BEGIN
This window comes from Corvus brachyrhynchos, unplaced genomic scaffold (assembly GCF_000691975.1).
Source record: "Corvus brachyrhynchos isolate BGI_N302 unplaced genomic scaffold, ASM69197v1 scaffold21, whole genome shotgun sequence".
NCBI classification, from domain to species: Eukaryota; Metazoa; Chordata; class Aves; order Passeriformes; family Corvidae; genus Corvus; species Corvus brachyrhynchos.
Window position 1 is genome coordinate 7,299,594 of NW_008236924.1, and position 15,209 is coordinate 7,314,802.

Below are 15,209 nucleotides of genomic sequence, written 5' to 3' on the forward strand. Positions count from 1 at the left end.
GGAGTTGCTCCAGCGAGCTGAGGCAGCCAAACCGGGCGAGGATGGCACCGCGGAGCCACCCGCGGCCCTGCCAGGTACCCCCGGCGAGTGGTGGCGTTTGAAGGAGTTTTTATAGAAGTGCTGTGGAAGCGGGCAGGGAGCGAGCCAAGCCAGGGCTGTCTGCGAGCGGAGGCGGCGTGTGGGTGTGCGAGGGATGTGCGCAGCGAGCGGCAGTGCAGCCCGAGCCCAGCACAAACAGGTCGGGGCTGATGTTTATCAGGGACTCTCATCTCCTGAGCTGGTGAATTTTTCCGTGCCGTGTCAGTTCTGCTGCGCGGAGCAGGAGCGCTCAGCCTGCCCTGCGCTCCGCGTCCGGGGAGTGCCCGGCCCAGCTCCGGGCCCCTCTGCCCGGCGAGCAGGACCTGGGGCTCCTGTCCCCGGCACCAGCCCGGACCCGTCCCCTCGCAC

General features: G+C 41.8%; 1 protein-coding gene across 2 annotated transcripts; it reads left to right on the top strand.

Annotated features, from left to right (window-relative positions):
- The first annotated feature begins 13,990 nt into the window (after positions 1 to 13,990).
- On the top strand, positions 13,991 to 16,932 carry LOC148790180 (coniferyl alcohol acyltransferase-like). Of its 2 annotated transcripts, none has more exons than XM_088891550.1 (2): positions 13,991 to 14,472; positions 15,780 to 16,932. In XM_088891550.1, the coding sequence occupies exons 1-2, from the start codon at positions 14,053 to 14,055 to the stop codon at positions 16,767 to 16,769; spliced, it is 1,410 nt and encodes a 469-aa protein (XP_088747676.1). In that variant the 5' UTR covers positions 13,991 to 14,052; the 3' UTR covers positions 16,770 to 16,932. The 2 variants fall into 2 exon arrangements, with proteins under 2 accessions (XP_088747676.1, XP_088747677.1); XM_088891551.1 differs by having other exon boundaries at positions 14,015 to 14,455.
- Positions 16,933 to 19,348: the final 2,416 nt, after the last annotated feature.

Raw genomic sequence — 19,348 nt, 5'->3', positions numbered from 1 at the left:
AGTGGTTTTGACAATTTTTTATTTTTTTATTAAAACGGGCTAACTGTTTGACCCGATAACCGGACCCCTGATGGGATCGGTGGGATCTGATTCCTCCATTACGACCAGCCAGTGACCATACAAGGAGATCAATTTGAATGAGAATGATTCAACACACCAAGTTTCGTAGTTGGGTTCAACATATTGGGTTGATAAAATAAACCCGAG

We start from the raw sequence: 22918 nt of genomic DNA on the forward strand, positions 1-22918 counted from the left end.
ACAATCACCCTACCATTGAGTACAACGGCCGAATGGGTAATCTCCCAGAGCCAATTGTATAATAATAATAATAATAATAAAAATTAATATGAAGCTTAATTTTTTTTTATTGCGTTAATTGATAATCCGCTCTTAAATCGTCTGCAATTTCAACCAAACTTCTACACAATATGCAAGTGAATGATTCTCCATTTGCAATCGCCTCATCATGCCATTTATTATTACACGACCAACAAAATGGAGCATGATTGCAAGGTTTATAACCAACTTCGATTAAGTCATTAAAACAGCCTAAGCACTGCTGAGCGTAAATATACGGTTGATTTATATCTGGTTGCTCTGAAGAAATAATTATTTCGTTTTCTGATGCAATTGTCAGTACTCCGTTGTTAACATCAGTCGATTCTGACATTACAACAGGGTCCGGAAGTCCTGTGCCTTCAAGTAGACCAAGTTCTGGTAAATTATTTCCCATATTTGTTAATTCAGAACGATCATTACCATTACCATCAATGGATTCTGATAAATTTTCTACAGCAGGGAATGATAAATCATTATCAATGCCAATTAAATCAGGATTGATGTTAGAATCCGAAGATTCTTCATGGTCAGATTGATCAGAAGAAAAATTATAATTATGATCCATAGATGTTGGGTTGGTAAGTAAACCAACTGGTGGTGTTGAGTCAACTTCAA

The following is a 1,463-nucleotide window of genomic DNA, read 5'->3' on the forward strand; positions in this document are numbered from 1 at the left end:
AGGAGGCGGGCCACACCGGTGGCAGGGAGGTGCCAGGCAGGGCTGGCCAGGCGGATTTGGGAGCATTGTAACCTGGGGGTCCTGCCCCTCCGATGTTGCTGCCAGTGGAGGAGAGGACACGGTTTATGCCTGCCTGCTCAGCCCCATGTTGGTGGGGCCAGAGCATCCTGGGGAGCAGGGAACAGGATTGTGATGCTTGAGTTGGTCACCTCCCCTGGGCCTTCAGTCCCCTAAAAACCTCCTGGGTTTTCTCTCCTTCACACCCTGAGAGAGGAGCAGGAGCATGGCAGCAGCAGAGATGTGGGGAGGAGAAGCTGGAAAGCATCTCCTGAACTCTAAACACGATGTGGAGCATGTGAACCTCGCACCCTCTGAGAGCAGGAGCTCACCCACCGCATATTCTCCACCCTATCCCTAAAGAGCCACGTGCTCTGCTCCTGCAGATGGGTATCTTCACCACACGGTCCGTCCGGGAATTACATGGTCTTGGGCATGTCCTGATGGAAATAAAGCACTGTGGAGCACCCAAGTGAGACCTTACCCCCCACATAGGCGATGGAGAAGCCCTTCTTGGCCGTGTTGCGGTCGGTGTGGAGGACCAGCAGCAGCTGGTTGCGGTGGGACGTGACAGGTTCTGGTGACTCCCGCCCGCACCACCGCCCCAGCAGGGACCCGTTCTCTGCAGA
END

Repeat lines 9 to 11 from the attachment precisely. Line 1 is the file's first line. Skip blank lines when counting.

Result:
- The first annotated feature begins 13,990 nt into the window (after positions 1 to 13,990).
- On the top strand, positions 13,991 to 16,932 carry LOC148790180 (coniferyl alcohol acyltransferase-like). Of its 2 annotated transcripts, none has more exons than XM_088891550.1 (2): positions 13,991 to 14,472; positions 15,780 to 16,932. In XM_088891550.1, the coding sequence occupies exons 1-2, from the start codon at positions 14,053 to 14,055 to the stop codon at positions 16,767 to 16,769; spliced, it is 1,410 nt and encodes a 469-aa protein (XP_088747676.1). In that variant the 5' UTR covers positions 13,991 to 14,052; the 3' UTR covers positions 16,770 to 16,932. The 2 variants fall into 2 exon arrangements, with proteins under 2 accessions (XP_088747676.1, XP_088747677.1); XM_088891551.1 differs by having other exon boundaries at positions 14,015 to 14,455.
- Positions 16,933 to 19,348: the final 2,416 nt, after the last annotated feature.